(LOUISVILLE) — BY: ANTHONY RIVAS
A police chief has been fired and two officers are on administrative leave after a barbecue business owner in the West End of Louisville, Kentucky, was shot dead by law enforcement trying to enforce curfew amid protests over a previous police shooting, officials said.
David McAtee, who owned YaYa’s BBQ, was shot and killed early Monday morning in the parking lot of Dino’s Food Mart on 26th and Broadway, where he normally set up his stand.
Kentucky Gov. Andy Beshear said in a statement that the Louisville Metro Police Department and National Guard were dispatched to the lot to disperse a crowd when they were fired upon and subsequently returned fire, killing McAtee.
Amid an investigation by state and local police, Louisville Mayor Greg Fischer said he learned that the officers involved in the incident had not had their body cameras activated when the shooting occurred.
“This type of institutional failure will not be tolerated,” Fischer said. “Accordingly, I have relieved Steve Conrad of his duties as chief of Louisville Metro Police Department.”
Fischer said Assistant Chief of Police Robert Schroeder will be taking Conrad’s place.
“The two officers that fired their weapons violated our policy by either not wearing or not activating their cameras,” Schroeder said. “That is completely unacceptable and there is no excuse… We will review the entire incident to determine if there are any other policy violations that occurred. I assure you we will follow up and there will be discipline for failing to utilize our cameras.”
Schroeder said that there were two LMPD officers and two National Guardsmen involved in returning fire. The two LMPD officers, Katie Crews and Austin Allen, were placed on administrative leave pending the investigation. The National Guard will also conduct its own review on its members, he said.
Although there were no body cameras, Schroeder said the police department will be releasing video of the incident from nearby cameras as well as the audio from police radio transmissions in an effort to increase transparency.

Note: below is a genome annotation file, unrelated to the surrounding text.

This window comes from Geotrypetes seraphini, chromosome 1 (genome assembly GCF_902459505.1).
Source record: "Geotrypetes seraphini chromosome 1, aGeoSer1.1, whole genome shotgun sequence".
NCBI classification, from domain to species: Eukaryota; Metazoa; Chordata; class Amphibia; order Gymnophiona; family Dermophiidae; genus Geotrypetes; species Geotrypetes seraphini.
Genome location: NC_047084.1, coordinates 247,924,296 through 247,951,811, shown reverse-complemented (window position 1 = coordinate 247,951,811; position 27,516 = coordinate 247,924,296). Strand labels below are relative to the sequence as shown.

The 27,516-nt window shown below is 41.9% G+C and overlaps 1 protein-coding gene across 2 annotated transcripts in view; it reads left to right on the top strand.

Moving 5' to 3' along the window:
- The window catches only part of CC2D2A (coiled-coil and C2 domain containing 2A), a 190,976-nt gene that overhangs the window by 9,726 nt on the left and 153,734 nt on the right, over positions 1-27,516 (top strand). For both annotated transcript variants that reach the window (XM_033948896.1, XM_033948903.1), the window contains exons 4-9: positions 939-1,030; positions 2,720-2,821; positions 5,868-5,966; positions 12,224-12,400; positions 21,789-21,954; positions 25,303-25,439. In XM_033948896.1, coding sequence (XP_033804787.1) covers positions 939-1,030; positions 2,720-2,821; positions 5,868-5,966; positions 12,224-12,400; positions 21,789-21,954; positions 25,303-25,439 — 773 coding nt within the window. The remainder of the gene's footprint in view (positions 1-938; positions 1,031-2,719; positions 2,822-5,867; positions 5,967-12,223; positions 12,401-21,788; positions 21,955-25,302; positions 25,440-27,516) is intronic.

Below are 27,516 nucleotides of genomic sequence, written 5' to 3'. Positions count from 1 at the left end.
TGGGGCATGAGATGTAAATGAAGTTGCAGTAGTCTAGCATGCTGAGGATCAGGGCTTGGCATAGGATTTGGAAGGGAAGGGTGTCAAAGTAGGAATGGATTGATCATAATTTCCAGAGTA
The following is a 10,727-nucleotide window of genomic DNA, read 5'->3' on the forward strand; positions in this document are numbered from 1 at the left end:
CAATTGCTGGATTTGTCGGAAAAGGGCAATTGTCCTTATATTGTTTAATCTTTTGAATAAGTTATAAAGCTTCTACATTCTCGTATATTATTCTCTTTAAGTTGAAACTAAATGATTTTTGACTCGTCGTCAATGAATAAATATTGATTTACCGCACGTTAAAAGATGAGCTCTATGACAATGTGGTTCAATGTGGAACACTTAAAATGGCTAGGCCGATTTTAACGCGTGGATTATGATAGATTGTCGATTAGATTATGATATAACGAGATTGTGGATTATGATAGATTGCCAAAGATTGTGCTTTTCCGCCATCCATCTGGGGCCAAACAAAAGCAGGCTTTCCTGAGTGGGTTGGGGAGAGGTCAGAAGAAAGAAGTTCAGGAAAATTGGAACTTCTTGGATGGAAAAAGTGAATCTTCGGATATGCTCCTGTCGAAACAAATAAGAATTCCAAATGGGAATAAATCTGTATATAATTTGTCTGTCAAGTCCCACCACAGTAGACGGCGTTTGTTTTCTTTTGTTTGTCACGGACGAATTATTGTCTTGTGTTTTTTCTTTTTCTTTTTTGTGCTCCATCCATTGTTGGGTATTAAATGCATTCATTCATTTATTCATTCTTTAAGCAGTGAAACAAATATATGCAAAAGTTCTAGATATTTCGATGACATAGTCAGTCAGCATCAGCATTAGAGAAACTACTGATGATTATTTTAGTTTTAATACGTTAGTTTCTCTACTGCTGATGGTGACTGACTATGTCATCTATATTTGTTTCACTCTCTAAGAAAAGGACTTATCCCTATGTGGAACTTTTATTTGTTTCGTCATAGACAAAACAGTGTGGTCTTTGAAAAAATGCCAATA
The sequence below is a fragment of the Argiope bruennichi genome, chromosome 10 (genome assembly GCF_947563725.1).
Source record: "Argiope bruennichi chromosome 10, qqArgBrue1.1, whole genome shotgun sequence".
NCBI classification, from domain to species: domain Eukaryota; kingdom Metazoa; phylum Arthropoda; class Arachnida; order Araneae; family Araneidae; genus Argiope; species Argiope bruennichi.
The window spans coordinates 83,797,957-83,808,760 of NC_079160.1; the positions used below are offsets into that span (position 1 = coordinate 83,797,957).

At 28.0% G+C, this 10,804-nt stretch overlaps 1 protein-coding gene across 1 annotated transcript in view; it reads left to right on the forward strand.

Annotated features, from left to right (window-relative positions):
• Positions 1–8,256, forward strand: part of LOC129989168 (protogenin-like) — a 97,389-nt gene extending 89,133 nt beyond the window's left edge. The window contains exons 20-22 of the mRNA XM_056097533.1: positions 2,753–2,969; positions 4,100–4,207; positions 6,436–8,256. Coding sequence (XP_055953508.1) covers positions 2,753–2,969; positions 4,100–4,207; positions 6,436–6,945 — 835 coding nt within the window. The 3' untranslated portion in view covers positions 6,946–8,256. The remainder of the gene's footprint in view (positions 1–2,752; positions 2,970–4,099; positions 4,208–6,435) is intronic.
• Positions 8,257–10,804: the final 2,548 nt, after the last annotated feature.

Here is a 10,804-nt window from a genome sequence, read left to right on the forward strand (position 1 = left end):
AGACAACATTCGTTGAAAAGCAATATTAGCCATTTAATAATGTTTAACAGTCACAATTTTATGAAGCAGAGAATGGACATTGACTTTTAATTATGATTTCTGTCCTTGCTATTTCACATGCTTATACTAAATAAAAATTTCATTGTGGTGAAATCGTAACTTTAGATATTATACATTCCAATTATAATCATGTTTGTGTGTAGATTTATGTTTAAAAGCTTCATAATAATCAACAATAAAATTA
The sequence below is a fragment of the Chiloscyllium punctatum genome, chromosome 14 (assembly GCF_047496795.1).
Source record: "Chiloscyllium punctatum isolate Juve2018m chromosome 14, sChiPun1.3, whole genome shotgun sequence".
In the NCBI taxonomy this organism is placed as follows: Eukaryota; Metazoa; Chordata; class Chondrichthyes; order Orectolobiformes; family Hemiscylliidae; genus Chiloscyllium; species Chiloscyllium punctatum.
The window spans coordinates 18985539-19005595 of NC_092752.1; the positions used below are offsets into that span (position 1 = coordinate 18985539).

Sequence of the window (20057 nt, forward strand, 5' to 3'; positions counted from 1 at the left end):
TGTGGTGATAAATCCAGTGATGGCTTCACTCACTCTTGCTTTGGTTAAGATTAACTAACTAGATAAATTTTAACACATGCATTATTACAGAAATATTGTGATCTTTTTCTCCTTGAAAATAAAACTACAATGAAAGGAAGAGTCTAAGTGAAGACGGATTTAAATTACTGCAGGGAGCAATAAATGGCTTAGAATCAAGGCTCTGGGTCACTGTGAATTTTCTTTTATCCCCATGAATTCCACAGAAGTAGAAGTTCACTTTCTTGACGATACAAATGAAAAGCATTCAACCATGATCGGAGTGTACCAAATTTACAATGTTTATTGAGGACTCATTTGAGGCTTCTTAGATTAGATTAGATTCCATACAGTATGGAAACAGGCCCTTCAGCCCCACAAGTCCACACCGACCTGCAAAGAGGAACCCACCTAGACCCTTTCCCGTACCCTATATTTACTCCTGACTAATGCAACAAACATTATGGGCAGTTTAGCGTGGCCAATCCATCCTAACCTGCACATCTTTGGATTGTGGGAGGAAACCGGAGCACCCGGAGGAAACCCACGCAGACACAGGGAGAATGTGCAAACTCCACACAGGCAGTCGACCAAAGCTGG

McAtee’s mother, Odessa Riley, described him to the Courier-Journal as a “community pillar” who would feed police for free. Those who knew him told the publication he would often cook for community events as well.
“David was a friend to many, well known, barbecue man,” Fischer said Monday. “[He] had nurtured so many people in their bellies, in their hearts before, and for him to be caught up in this and for him not to be with us today is a tragedy that is just hard to put into words.”
McAtee’s death comes amid protests in Louisville for Breonna Taylor, a licensed EMT, who was shot eight times while sleeping in her home by police executing a “no-knock” search warrant on March 13.
On Monday, Kentucky State Rep. Charles Booker said “our community is hurting.”
“This trauma never really seems to go away,” he said, addressing McAtee’s family and demanding justice and reforms that honor the lives of those who’ve been killed at the hands of police.
Laying out plans for what they hope to change moving forward, Fischer acknowledged that it may be hard to believe reform will happen.
“We are asking people to trust a process that they don’t trust,” he said. “And the roots of that mistrust are in the history of our country. I think that’s where again people need to have empathy for African American citizens when they say, ‘Well, just follow the process.’ The process hasn’t worked out so well. So I’m hoping that this new time of heightened awareness in our community — in our country — about these issues, we can address many of these issues.”
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